From Publishers Weekly
The disguise that former Los Angeles Times
op-ed columnist Vincent employed to trick dozens of people into believing her a man was carefully thought out: a new, shorter haircut; a pair of rectangular eyeglasses; a fake five o'clock shadow; a prosthetic penis; some preppy clothes. It was more than she needed. "[A]s I became more confident in my disguise... the props I had used... became less and less important, until sometimes I didn't need them at all," Vincent writes. Gender marking, she found, is more about attitude than appearance. Vincent's account of the year and a half she spent posing as a man is peppered with such predictable observations. To readers of gender studies literature, none of them will be especially illuminating, but Vincent's descriptions of how she learned, and tested, such chestnuts firsthand make them awfully fun to read. As "Ned," Vincent joined an all-male bowling league, dated women, worked for a door-to-door sales force, spent three weeks in a monastery, hung out in strip clubs and, most dangerous of all, went on a Robert Bly–style men's retreat. She creates rich portraits of the men she met in these places and the ways they behaved—as a lesbian, she's particularly good at separating the issues of sexuality from those of gender. But the most fascinating part of the story lies within Vincent herself—and the way that censoring her emotions to pass as a man provoked a psychological breakdown. For fans of Nickel and Dimed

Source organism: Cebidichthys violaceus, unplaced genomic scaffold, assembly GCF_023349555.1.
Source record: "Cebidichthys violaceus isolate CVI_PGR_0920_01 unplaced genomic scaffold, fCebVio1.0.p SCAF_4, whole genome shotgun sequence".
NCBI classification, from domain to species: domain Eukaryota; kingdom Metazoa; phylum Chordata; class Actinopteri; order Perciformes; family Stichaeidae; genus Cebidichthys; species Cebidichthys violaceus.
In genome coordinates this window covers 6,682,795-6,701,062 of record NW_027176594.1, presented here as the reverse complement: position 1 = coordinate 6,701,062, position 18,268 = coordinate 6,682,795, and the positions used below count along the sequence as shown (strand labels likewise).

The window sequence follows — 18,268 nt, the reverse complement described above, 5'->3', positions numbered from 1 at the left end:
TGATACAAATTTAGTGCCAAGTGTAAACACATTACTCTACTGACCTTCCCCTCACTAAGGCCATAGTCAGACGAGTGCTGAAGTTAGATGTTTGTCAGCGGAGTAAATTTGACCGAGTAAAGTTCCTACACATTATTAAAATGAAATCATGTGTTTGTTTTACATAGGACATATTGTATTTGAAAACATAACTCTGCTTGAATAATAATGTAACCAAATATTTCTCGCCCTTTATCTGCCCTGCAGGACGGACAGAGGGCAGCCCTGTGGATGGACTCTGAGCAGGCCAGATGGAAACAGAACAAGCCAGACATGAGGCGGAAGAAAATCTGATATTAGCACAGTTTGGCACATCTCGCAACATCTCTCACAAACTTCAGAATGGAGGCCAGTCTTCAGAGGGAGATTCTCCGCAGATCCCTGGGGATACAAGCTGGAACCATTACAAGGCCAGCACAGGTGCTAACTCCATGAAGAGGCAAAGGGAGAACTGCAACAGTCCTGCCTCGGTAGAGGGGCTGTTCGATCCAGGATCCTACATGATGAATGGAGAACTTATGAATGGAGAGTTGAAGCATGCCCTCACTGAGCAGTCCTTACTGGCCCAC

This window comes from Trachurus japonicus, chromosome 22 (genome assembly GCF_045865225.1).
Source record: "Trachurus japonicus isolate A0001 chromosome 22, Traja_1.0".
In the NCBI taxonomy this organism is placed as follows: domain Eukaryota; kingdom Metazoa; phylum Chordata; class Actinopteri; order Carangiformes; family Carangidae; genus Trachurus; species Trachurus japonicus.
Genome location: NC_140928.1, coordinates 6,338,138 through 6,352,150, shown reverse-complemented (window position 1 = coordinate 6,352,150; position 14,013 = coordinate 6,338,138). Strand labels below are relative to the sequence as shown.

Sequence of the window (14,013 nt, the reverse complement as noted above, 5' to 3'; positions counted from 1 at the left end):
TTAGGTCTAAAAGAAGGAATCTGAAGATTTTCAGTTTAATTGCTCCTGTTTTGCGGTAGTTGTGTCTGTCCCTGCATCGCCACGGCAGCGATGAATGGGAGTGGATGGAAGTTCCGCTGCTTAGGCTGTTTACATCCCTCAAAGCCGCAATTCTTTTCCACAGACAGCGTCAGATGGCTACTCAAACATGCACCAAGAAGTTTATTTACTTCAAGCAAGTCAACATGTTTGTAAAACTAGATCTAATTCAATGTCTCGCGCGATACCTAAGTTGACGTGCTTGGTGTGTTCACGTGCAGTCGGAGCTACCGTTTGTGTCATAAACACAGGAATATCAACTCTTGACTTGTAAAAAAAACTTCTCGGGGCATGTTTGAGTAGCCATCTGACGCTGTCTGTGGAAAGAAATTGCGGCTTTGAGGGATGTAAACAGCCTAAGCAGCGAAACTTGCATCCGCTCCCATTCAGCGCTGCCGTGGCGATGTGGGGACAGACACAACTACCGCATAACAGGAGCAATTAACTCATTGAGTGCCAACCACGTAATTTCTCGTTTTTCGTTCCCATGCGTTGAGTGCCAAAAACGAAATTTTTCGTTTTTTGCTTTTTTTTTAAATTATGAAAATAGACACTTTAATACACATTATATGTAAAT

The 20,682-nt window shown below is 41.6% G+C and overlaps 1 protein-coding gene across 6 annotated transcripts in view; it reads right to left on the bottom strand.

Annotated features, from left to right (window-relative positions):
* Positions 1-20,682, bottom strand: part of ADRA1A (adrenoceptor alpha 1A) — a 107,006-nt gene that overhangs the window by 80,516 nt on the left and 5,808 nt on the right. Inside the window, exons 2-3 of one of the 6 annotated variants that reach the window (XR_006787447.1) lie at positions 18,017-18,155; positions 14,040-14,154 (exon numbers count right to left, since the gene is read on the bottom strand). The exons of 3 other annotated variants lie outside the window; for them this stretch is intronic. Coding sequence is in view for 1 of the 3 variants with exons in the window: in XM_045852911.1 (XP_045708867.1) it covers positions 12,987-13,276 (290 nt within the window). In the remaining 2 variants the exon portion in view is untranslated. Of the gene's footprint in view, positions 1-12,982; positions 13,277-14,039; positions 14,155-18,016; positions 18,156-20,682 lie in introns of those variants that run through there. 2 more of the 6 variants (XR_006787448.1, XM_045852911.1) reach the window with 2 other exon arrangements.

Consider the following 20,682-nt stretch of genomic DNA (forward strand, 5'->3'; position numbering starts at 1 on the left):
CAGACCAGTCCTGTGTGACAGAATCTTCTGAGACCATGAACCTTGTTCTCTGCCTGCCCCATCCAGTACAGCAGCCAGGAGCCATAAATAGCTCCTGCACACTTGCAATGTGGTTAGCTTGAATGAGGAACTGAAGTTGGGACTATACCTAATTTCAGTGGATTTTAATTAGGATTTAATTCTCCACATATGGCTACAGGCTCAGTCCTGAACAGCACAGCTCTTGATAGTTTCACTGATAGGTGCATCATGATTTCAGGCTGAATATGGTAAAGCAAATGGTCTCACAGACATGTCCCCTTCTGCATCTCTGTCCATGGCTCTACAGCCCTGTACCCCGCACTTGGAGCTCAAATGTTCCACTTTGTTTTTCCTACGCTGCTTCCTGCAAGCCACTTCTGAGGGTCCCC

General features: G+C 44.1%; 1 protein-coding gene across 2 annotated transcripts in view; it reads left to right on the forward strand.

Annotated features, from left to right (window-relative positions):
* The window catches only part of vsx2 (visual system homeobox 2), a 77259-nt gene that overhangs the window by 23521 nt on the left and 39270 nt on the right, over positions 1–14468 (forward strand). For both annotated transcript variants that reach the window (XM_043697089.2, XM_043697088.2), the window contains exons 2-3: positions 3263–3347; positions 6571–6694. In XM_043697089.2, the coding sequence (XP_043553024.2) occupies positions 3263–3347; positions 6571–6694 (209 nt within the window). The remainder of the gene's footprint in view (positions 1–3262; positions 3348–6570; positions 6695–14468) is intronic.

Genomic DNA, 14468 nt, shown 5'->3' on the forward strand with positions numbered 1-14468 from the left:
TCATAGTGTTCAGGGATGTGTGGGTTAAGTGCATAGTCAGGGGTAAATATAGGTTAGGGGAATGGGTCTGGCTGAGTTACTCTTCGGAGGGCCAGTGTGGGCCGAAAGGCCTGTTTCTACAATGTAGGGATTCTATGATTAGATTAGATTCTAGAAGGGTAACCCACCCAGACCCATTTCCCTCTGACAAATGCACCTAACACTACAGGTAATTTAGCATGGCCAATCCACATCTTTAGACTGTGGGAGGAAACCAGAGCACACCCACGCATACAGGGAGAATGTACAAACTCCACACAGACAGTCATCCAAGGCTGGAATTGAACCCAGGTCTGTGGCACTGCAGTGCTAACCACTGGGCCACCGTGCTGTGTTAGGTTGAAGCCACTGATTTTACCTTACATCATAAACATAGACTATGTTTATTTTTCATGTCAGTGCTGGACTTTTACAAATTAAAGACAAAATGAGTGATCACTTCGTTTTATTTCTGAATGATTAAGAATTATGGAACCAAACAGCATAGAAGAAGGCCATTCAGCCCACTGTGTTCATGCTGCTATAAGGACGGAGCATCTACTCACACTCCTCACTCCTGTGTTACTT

–style immersion reporting, this book is a sure bet. (Jan. 23)
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*Starred Review* Vincent's first experiment in cross-dressing came on a dare from an acquaintance who was a drag king. When she experienced the intoxicating invisibility and safety that came from wearing the disguise, she wanted to learn more. For 18 months, she disguised herself as a man, renamed herself Ned, joined a men's bowling league, visited strip bars, and dated women. Along the way, she found that the freedom and privileges enjoyed by men were counterbalanced by a constant testing and severe limits on emotions. She also found women to be distrustful, ever ready to criticize men for being emotionally distant yet clearly preferring men who met stereotypical images of strength and virility. Vincent is frank about her experiences--the hard business of sexual transactions devoid of emotions, the easy bonding between men, fear of sexual attraction among men, and, ultimately, the explosion of her own notions of sex roles. She also explores the guilt she feels about her deception. Writing from the perspective of a gay woman who had a view of the male world that women don't get to see, Vincent finds unexpected complexities in the men she meets and in herself as well. Vanessa BushCopyright © American Library Association. All rights reserved